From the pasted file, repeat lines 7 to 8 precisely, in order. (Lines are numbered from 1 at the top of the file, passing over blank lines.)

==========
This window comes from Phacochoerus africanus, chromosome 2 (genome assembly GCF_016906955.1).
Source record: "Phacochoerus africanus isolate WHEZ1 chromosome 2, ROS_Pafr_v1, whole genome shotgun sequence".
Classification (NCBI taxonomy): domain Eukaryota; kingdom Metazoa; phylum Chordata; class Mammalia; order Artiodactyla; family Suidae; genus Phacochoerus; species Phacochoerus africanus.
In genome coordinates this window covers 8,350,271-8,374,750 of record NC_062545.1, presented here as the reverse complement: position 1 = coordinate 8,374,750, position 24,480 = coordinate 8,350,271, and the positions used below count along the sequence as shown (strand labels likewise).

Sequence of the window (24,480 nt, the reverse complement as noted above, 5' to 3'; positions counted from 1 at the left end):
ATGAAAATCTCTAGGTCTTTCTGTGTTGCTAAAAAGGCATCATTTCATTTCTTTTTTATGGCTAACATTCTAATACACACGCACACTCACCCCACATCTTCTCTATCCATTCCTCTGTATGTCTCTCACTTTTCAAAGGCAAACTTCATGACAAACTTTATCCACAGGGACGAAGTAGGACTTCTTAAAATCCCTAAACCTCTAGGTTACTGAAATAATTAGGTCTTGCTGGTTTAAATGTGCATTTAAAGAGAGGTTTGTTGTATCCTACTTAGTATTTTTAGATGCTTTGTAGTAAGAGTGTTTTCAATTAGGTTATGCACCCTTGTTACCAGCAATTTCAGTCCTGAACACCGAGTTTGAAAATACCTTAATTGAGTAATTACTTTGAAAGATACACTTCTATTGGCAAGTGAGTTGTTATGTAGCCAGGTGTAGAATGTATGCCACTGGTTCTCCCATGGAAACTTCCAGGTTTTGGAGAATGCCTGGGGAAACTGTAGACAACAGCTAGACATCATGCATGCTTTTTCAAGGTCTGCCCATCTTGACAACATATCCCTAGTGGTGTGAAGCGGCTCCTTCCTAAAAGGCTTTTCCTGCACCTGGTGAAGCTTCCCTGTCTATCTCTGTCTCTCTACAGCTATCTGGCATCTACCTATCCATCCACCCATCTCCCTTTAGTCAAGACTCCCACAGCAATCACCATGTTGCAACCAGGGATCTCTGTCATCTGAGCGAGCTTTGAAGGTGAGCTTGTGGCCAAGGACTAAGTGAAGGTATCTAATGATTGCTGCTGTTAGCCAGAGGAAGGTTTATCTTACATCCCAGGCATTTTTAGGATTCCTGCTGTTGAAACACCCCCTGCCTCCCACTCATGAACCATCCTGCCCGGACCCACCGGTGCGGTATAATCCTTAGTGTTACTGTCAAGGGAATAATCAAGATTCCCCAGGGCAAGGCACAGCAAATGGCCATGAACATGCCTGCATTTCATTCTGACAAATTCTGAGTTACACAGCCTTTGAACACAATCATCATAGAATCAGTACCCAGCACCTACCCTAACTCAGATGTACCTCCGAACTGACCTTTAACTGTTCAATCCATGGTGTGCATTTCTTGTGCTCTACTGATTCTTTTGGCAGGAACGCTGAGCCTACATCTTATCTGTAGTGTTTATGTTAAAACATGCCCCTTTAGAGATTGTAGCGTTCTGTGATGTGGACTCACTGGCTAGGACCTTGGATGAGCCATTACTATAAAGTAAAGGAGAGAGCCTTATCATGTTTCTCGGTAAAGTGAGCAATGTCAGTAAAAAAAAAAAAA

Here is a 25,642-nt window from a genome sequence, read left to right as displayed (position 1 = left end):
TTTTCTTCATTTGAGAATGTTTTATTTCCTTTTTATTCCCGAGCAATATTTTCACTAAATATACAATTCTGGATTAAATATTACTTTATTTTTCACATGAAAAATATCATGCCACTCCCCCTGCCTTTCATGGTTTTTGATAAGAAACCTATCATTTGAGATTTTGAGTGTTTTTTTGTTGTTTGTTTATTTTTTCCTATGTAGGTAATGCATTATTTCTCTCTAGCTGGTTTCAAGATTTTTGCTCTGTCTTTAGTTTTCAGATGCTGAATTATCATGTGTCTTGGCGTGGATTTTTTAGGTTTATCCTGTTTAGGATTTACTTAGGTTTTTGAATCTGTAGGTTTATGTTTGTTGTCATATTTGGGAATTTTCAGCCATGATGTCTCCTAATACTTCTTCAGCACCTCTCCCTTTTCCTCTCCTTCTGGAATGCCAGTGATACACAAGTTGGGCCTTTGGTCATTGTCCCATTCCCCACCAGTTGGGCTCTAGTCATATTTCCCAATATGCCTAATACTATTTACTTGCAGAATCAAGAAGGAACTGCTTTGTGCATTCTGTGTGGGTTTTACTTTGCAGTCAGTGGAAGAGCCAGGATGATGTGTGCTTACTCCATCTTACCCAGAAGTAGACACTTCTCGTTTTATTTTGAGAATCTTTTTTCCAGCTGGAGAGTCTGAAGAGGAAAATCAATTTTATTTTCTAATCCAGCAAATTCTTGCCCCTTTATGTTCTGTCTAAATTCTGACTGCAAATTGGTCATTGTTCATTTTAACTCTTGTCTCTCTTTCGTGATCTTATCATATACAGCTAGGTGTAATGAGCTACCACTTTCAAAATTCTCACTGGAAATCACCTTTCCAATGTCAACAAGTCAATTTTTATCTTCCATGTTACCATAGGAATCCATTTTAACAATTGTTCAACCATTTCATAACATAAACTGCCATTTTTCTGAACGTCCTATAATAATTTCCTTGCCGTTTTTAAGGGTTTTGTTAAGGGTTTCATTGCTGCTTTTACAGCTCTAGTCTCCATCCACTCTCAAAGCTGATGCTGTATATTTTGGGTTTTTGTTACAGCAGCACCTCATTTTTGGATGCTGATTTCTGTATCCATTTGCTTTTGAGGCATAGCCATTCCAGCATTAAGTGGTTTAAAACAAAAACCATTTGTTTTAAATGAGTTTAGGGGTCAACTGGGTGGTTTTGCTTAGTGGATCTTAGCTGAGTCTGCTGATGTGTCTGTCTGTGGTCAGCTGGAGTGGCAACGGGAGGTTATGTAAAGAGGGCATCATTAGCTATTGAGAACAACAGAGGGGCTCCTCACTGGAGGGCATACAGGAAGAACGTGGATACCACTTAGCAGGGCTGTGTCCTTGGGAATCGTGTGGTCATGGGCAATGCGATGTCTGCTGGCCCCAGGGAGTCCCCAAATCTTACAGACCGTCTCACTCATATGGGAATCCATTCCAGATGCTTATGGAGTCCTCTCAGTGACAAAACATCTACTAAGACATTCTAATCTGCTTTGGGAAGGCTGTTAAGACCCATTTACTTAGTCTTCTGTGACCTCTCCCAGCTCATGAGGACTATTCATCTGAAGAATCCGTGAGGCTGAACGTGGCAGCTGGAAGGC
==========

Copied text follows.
Here is a 25,642-nt window from a genome sequence, read left to right as displayed (position 1 = left end):
TTTTCTTCATTTGAGAATGTTTTATTTCCTTTTTATTCCCGAGCAATATTTTCACTAAATATACAATTCTGGATTAAATATTACTTTATTTTTCACATGAAAAATATCATGCCACTCCCCCTGCCTTTCATGGTTTTTGATAAGAAACCTATCATTTGAGATTTTGAGTGTTTTTTTGTTGTTTGTTTATTTTTTCCTATGTAGGTAATGCATTATTTCTCTCTAGCTGGTTTCAAGATTTTTGCTCTGTCTTTAGTTTTCAGATGCTGAATTATCATGTGTCTTGGCGTGGATTTTTTAGGTTTATCCTGTTTAGGATTTACTTAGGTTTTTGAATCTGTAGGTTTATGTTTGTTGTCATATTTGGGAATTTTCAGCCATGATGTCTCCTAATACTTCTTCAGCACCTCTCCCTTTTCCTCTCCTTCTGGAATGCCAGTGATACACAAGTTGGGCCTTTGGTCATTGTCCCATTCCCCACCAGTTGGGCTCTAGTCATATTTCCCAATATGCCTAATACTATTTACTTGCAGAATCAAGAAGGAACTGCTTTGTGCATTCTGTGTGGGTTTTACTTTGCAGTCAGTGGAAGAGCCAGGATGATGTGTGCTTACTCCATCTTACCCAGAAGTAGACACTTCTCGTTTTATTTTGAGAATCTTTTTTCCAGCTGGAGAGTCTGAAGAGGAAAATCAATTTTATTTTCTAATCCAGCAAATTCTTGCCCCTTTATGTTCTGTCTAAATTCTGACTGCAAATTGGTCATTGTTCATTTTAACTCTTGTCTCTCTTTCGTGATCTTATCATATACAGCTAGGTGTAATGAGCTACCACTTTCAAAATTCTCACTGGAAATCACCTTTCCAATGTCAACAAGTCAATTTTTATCTTCCATGTTACCATAGGAATCCATTTTAACAATTGTTCAACCATTTCATAACATAAACTGCCATTTTTCTGAACGTCCTATAATAATTTCCTTGCCGTTTTTAAGGGTTTTGTTAAGGGTTTCATTGCTGCTTTTACAGCTCTAGTCTCCATCCACTCTCAAAGCTGATGCTGTATATTTTGGGTTTTTGTTACAGCAGCACCTCATTTTTGGATGCTGATTTCTGTATCCATTTGCTTTTGAGGCATAGCCATTCCAGCATTAAGTGGTTTAAAACAAAAACCATTTGTTTTAAATGAGTTTAGGGGTCAACTGGGTGGTTTTGCTTAGTGGATCTTAGCTGAGTCTGCTGATGTGTCTGTCTGTGGTCAGCTGGAGTGGCAACGGGAGGTTATGTAAAGAGGGCATCATTAGCTATTGAGAACAACAGAGGGGCTCCTCACTGGAGGGCATACAGGAAGAACGTGGATACCACTTAGCAGGGCTGTGTCCTTGGGAATCGTGTGGTCATGGGCAATGCGATGTCTGCTGGCCCCAGGGAGTCCCCAAATCTTACAGACCGTCTCACTCATATGGGAATCCATTCCAGATGCTTATGGAGTCCTCTCAGTGACAAAACATCTACTAAGACATTCTAATCTGCTTTGGGAAGGCTGTTAAGACCCATTTACTTAGTCTTCTGTGACCTCTCCCAGCTCATGAGGACTATTCATCTGAAGAATCCGTGAGGCTGAACGTGGCAGCTGGAAGGC